Like almost everything else in my life, I do not respond to emotions in the way most people do. For the most part, emotions run roughshod over me. I tear up to music, and to anything I consider truly touching or sad...or joyous. I "wear my heart on my sleeve," as they say, and I puddle up at the most inopportune moments. But interestingly, while my emotions feel free to run my life--especially anger, rage, and frustration--they refuse to respond when I really want them to. I seem to have a built in "kill switch" within me, which totally ignores me when I want to show them.
With every single curtain call of Matthew Bourne's Swan Lake, which I saw ten times, I rose to my feet with the rest of the audience and wanted nothing more than to shout my approval as many others were doing. But I could not. Clapping wildly was as far as my emotions would let me go. At any number of public events, when the rest of the crowd is rocking back and forth, and waving their arms, I stand there. Just stand there. I want more than anything in the world to do as everyone else around me is doing, yet I cannot.
I weep, but I do not cry. My heart and soul respond, but my body refuses.
A friend just forwarded me a video of an English boy's chorus singing "Going Home." I watched it for some reason thinking of my now dead friend and former partner, Norm. I knew, in light of this, what my reaction would be and sure enough, with the first chords, I started to cry. "Started" being the operative word. I wanted to cry; I really did. I needed to cry...I needed a wracking, shoulders-shaking, uncontrollable, gasping for air cry, to wash out all the suppressed sadness and terrible sense of loss, not just for Norm but for all the losses of my life; for all the times I've wanted and needed so badly to really, really cry. But I couldn't. Something inside my brain slammed the door shut on my emotions, and that was it. I stopped crying.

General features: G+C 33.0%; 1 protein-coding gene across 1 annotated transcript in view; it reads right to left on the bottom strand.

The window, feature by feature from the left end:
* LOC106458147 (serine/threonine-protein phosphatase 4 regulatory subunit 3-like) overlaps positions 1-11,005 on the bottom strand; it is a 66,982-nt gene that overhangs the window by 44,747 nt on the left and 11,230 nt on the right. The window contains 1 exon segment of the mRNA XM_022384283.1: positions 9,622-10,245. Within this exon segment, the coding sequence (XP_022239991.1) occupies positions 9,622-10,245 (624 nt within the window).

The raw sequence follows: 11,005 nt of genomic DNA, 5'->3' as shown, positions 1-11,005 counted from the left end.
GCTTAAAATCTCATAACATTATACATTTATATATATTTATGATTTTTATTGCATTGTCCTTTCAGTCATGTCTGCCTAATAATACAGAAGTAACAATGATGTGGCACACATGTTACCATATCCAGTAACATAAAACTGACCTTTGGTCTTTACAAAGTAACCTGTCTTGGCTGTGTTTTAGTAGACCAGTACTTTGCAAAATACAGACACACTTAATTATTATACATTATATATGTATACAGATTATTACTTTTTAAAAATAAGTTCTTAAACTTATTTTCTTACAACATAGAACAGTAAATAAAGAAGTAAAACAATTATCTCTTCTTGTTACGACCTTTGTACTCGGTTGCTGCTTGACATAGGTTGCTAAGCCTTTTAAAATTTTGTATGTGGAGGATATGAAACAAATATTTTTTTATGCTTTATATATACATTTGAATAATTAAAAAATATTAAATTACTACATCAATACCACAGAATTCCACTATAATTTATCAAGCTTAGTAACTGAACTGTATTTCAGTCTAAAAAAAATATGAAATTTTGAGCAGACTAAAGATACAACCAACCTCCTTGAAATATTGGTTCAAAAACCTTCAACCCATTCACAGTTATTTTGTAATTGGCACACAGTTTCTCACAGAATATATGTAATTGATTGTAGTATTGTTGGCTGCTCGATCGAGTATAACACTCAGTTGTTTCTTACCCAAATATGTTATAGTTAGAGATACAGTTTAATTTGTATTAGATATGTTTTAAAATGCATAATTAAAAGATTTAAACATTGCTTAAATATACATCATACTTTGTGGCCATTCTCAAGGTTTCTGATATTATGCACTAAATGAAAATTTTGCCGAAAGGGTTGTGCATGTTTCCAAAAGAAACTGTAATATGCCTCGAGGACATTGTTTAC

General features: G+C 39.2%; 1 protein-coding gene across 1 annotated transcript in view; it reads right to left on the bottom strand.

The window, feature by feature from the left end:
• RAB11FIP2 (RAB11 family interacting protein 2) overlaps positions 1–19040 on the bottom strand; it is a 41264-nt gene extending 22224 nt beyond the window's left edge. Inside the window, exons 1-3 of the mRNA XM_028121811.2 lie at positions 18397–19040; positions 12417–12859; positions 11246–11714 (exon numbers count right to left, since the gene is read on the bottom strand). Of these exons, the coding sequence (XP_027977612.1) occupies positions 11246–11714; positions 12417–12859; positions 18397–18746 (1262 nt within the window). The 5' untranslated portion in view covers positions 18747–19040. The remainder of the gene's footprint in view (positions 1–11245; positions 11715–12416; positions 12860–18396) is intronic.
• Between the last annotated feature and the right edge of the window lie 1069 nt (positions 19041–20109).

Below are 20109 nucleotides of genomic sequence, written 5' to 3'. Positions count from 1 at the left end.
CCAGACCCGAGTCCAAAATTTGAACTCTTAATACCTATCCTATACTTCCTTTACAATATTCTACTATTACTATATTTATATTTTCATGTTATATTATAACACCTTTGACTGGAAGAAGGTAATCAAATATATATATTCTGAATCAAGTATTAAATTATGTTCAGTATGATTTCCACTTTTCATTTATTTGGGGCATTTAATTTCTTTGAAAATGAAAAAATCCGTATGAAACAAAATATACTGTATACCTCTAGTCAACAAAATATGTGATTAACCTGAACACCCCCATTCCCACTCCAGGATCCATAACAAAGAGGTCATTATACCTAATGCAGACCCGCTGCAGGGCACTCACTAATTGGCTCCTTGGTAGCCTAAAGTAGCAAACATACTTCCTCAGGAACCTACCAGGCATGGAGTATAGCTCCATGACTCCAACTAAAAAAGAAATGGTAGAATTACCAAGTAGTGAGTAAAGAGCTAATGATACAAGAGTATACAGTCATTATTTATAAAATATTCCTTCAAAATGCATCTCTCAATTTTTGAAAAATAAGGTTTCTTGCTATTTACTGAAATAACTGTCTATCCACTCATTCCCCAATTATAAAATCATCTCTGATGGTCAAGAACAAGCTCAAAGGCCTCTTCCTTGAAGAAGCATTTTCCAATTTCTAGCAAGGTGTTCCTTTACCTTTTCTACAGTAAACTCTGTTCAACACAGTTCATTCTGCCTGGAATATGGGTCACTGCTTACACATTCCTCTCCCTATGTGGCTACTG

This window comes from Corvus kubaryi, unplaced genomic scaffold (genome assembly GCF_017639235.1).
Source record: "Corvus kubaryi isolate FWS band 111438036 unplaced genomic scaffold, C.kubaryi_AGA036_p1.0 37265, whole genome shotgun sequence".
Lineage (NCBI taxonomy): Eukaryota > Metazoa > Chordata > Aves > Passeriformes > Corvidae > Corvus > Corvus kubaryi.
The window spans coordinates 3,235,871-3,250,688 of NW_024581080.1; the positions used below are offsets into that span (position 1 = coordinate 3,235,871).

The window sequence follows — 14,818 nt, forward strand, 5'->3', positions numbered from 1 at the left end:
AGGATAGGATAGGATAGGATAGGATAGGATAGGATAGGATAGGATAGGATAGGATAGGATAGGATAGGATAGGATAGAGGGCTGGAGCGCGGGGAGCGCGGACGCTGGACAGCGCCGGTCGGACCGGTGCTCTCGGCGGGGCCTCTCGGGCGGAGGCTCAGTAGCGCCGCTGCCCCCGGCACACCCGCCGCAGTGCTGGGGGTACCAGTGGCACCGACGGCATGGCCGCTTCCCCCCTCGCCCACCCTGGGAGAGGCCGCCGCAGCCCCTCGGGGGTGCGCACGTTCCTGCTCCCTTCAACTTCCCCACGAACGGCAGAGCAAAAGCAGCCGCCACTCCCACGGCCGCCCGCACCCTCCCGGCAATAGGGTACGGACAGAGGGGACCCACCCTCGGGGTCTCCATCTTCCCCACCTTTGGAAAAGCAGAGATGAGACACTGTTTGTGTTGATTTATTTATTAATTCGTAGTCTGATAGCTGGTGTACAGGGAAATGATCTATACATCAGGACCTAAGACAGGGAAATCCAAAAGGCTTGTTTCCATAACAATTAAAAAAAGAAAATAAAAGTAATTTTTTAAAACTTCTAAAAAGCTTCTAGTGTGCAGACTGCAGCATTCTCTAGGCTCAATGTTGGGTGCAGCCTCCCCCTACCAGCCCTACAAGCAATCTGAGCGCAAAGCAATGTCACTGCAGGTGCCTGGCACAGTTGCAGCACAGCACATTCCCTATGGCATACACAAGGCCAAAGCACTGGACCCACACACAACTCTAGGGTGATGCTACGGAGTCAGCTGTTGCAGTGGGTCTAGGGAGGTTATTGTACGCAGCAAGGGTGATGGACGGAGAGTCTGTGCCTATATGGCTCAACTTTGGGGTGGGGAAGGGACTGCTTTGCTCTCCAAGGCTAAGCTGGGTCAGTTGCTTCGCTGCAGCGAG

The last real, real cry I can remember was at the funeral of my beloved Uncle Buck, my mom's brother. It was 1953 and I was in college. I got through the funeral with no problem until we got up to file past the casket. I didn't make it to the end of our row before I literally fell apart. It was soul-wrenching, and I've not had another like it since. I suspect it may be because I could not let both my mind and my body grieve to the same degree at the same time. So I simply lock my body out of the equation.
When my dad died in 1968, as I was flying back to Rockford for the funeral, I wrote a eulogy for him, and the tears ran down my face, but I did not truly cry. I was in a public place. Crying is not permitted. Men don't cry. (Of all the lessons our society teaches us, the inviolable rule that "men don't cry" is without question one of the most egregiously foolish and inhumane.) I am fascinated and deeply moved when I see men crying on the news. I inevitably tear up and experience a lump in my throat, but I cannot join them in expressing their sadness.
The day my mother died, I returned from the hospital and went on with my day. When my roommate/then partner came home, I told him in almost an "oh, and by the way" manner, and we had dinner and watched TV and went to bed. After a few minutes I got up and went into the other bedroom, and I cried. This was my mother, who I loved more than anyone else in the world. And yet even then the door soon slammed shut on my tears, and try though I might, I could not reopen it.
When my beloved Aunt Thyra...Uncle Buck's wife...died in 1973, I don't remember whether I cried or not. Probably a bit, but far more on the inside. I remember my cousin Tom, about 12 years younger than I, leaning against his car and sobbing uncontrollably. I felt for him. I understood him. I wanted to join him. But I could not.
To this day I have not really cried for Ray, who, despite the softened light of time which blurs the sharp edge of reality that he died of alcohol-induced AIDS some sixteen years ago, I consider to have been the love of my life. I do wish I could.
Dorien's blogs are posted by 10 a.m. Central time every Monday and Thursday. Please take a moment to visit his website (http://www.doriengrey.com) and, if you enjoy these blogs, you might want to check out Short Circuits: a Life in Blogs (http://bit.ly/m8CSO1), which is also available as an audiobook (http://www.audible.com/pd/ref=sr_1_1?asin=B00DJAJYCS&qid=1372629062&sr=1-1).